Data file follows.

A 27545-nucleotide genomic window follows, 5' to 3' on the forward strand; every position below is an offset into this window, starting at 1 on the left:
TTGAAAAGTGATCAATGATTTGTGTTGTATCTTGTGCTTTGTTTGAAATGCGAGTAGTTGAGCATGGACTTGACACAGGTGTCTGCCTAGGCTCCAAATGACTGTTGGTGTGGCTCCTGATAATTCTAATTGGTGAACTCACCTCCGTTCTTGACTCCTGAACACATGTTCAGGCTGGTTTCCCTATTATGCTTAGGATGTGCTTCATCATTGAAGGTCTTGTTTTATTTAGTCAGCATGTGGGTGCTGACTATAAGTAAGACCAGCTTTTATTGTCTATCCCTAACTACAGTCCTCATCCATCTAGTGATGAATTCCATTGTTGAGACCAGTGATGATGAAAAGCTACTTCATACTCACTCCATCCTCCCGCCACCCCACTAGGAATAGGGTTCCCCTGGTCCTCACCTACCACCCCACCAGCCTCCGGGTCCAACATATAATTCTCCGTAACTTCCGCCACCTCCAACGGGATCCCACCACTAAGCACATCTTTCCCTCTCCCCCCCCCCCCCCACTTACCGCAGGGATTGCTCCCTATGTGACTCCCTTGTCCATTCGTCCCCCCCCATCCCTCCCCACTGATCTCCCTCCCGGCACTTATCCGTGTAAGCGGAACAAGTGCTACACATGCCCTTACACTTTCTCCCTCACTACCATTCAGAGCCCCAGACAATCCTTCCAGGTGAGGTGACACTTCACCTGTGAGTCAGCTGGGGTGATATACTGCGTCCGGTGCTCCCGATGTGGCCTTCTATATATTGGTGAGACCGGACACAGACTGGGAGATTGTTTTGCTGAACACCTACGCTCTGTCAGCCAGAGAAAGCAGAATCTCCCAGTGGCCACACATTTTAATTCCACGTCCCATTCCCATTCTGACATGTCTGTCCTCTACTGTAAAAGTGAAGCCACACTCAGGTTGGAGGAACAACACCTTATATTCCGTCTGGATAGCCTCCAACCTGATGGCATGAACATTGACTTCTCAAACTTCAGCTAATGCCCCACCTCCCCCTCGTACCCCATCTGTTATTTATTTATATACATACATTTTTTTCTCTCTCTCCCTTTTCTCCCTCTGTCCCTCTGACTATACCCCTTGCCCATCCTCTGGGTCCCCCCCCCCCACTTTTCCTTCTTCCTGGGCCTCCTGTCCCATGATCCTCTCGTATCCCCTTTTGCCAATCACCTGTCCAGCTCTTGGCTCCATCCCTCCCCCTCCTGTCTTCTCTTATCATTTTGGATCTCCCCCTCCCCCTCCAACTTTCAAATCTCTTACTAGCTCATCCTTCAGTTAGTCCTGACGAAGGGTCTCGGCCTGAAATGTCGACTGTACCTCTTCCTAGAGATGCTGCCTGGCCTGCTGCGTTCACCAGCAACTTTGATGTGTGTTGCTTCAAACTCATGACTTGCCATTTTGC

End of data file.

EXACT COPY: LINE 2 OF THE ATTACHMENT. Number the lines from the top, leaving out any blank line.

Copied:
TTGAAAAGTGATCAATGATTTGTGTTGTATCTTGTGCTTTGTTTGAAATGCGAGTAGTTGAGCATGGACTTGACACAGGTGTCTGCCTAGGCTCCAAATGACTGTTGGTGTGGCTCCTGATAATTCTAATTGGTGAACTCACCTCCGTTCTTGACTCCTGAACACATGTTCAGGCTGGTTTCCCTATTATGCTTAGGATGTGCTTCATCATTGAAGGTCTTGTTTTATTTAGTCAGCATGTGGGTGCTGACTATAAGTAAGACCAGCTTTTATTGTCTATCCCTAACTACAGTCCTCATCCATCTAGTGATGAATTCCATTGTTGAGACCAGTGATGATGAAAAGCTACTTCATACTCACTCCATCCTCCCGCCACCCCACTAGGAATAGGGTTCCCCTGGTCCTCACCTACCACCCCACCAGCCTCCGGGTCCAACATATAATTCTCCGTAACTTCCGCCACCTCCAACGGGATCCCACCACTAAGCACATCTTTCCCTCTCCCCCCCCCCCCCCACTTACCGCAGGGATTGCTCCCTATGTGACTCCCTTGTCCATTCGTCCCCCCCCATCCCTCCCCACTGATCTCCCTCCCGGCACTTATCCGTGTAAGCGGAACAAGTGCTACACATGCCCTTACACTTTCTCCCTCACTACCATTCAGAGCCCCAGACAATCCTTCCAGGTGAGGTGACACTTCACCTGTGAGTCAGCTGGGGTGATATACTGCGTCCGGTGCTCCCGATGTGGCCTTCTATATATTGGTGAGACCGGACACAGACTGGGAGATTGTTTTGCTGAACACCTACGCTCTGTCAGCCAGAGAAAGCAGAATCTCCCAGTGGCCACACATTTTAATTCCACGTCCCATTCCCATTCTGACATGTCTGTCCTCTACTGTAAAAGTGAAGCCACACTCAGGTTGGAGGAACAACACCTTATATTCCGTCTGGATAGCCTCCAACCTGATGGCATGAACATTGACTTCTCAAACTTCAGCTAATGCCCCACCTCCCCCTCGTACCCCATCTGTTATTTATTTATATACATACATTTTTTTCTCTCTCTCCCTTTTCTCCCTCTGTCCCTCTGACTATACCCCTTGCCCATCCTCTGGGTCCCCCCCCCCCACTTTTCCTTCTTCCTGGGCCTCCTGTCCCATGATCCTCTCGTATCCCCTTTTGCCAATCACCTGTCCAGCTCTTGGCTCCATCCCTCCCCCTCCTGTCTTCTCTTATCATTTTGGATCTCCCCCTCCCCCTCCAACTTTCAAATCTCTTACTAGCTCATCCTTCAGTTAGTCCTGACGAAGGGTCTCGGCCTGAAATGTCGACTGTACCTCTTCCTAGAGATGCTGCCTGGCCTGCTGCGTTCACCAGCAACTTTGATGTGTGTTGCTTCAAACTCATGACTTGCCATTTTGC